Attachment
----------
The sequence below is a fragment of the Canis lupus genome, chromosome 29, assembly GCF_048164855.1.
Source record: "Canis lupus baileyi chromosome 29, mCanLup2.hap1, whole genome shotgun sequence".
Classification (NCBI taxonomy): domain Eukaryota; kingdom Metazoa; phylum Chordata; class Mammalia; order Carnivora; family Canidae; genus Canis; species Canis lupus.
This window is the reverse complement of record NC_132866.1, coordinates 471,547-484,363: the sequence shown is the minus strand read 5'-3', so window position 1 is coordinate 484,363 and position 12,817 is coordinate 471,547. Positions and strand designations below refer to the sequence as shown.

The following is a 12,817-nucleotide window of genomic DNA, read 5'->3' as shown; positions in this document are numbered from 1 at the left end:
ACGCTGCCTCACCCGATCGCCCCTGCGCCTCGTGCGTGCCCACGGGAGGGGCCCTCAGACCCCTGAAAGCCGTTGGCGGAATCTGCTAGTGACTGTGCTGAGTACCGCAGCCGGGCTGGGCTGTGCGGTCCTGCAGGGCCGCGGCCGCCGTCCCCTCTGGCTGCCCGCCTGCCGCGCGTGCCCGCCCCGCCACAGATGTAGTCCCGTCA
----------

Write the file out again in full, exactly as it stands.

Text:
The sequence below is a fragment of the Canis lupus genome, chromosome 29, assembly GCF_048164855.1.
Source record: "Canis lupus baileyi chromosome 29, mCanLup2.hap1, whole genome shotgun sequence".
Classification (NCBI taxonomy): domain Eukaryota; kingdom Metazoa; phylum Chordata; class Mammalia; order Carnivora; family Canidae; genus Canis; species Canis lupus.
This window is the reverse complement of record NC_132866.1, coordinates 471,547-484,363: the sequence shown is the minus strand read 5'-3', so window position 1 is coordinate 484,363 and position 12,817 is coordinate 471,547. Positions and strand designations below refer to the sequence as shown.

The following is a 12,817-nucleotide window of genomic DNA, read 5'->3' as shown; positions in this document are numbered from 1 at the left end:
ACGCTGCCTCACCCGATCGCCCCTGCGCCTCGTGCGTGCCCACGGGAGGGGCCCTCAGACCCCTGAAAGCCGTTGGCGGAATCTGCTAGTGACTGTGCTGAGTACCGCAGCCGGGCTGGGCTGTGCGGTCCTGCAGGGCCGCGGCCGCCGTCCCCTCTGGCTGCCCGCCTGCCGCGCGTGCCCGCCCCGCCACAGATGTAGTCCCGTCA